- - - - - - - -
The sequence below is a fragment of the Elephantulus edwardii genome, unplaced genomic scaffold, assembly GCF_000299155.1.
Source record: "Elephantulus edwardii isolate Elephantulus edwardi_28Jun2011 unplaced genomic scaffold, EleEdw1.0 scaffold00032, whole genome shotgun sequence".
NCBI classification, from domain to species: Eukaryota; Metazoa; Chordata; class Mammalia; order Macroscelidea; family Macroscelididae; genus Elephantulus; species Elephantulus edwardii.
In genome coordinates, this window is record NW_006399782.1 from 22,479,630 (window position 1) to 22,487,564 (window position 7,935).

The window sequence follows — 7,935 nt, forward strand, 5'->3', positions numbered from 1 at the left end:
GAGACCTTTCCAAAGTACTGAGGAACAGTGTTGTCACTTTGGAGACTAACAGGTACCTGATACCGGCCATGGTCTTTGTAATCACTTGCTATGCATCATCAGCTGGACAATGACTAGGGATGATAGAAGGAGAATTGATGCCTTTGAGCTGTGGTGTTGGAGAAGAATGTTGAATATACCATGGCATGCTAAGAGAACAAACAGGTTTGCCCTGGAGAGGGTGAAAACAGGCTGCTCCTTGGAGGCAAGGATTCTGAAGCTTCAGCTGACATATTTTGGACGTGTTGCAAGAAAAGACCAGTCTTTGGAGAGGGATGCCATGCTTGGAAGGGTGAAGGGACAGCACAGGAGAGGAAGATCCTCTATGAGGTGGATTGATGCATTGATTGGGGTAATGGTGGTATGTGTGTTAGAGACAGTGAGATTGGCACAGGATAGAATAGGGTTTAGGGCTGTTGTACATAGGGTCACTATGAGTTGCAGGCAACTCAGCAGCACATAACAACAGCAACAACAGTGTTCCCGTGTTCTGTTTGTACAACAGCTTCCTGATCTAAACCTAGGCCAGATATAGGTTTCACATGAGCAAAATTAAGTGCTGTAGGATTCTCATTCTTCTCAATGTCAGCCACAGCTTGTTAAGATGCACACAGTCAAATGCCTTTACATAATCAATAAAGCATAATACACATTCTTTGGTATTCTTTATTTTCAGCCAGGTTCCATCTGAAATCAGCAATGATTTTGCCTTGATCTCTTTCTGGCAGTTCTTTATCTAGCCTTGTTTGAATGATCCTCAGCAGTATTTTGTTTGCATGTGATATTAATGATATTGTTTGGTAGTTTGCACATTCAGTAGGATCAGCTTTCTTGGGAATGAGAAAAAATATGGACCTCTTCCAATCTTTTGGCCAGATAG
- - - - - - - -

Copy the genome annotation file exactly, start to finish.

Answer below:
The sequence below is a fragment of the Elephantulus edwardii genome, unplaced genomic scaffold, assembly GCF_000299155.1.
Source record: "Elephantulus edwardii isolate Elephantulus edwardi_28Jun2011 unplaced genomic scaffold, EleEdw1.0 scaffold00032, whole genome shotgun sequence".
NCBI classification, from domain to species: Eukaryota; Metazoa; Chordata; class Mammalia; order Macroscelidea; family Macroscelididae; genus Elephantulus; species Elephantulus edwardii.
In genome coordinates, this window is record NW_006399782.1 from 22,479,630 (window position 1) to 22,487,564 (window position 7,935).

The window sequence follows — 7,935 nt, forward strand, 5'->3', positions numbered from 1 at the left end:
GAGACCTTTCCAAAGTACTGAGGAACAGTGTTGTCACTTTGGAGACTAACAGGTACCTGATACCGGCCATGGTCTTTGTAATCACTTGCTATGCATCATCAGCTGGACAATGACTAGGGATGATAGAAGGAGAATTGATGCCTTTGAGCTGTGGTGTTGGAGAAGAATGTTGAATATACCATGGCATGCTAAGAGAACAAACAGGTTTGCCCTGGAGAGGGTGAAAACAGGCTGCTCCTTGGAGGCAAGGATTCTGAAGCTTCAGCTGACATATTTTGGACGTGTTGCAAGAAAAGACCAGTCTTTGGAGAGGGATGCCATGCTTGGAAGGGTGAAGGGACAGCACAGGAGAGGAAGATCCTCTATGAGGTGGATTGATGCATTGATTGGGGTAATGGTGGTATGTGTGTTAGAGACAGTGAGATTGGCACAGGATAGAATAGGGTTTAGGGCTGTTGTACATAGGGTCACTATGAGTTGCAGGCAACTCAGCAGCACATAACAACAGCAACAACAGTGTTCCCGTGTTCTGTTTGTACAACAGCTTCCTGATCTAAACCTAGGCCAGATATAGGTTTCACATGAGCAAAATTAAGTGCTGTAGGATTCTCATTCTTCTCAATGTCAGCCACAGCTTGTTAAGATGCACACAGTCAAATGCCTTTACATAATCAATAAAGCATAATACACATTCTTTGGTATTCTTTATTTTCAGCCAGGTTCCATCTGAAATCAGCAATGATTTTGCCTTGATCTCTTTCTGGCAGTTCTTTATCTAGCCTTGTTTGAATGATCCTCAGCAGTATTTTGTTTGCATGTGATATTAATGATATTGTTTGGTAGTTTGCACATTCAGTAGGATCAGCTTTCTTGGGAATGAGAAAAAATATGGACCTCTTCCAATCTTTTGGCCAGATAG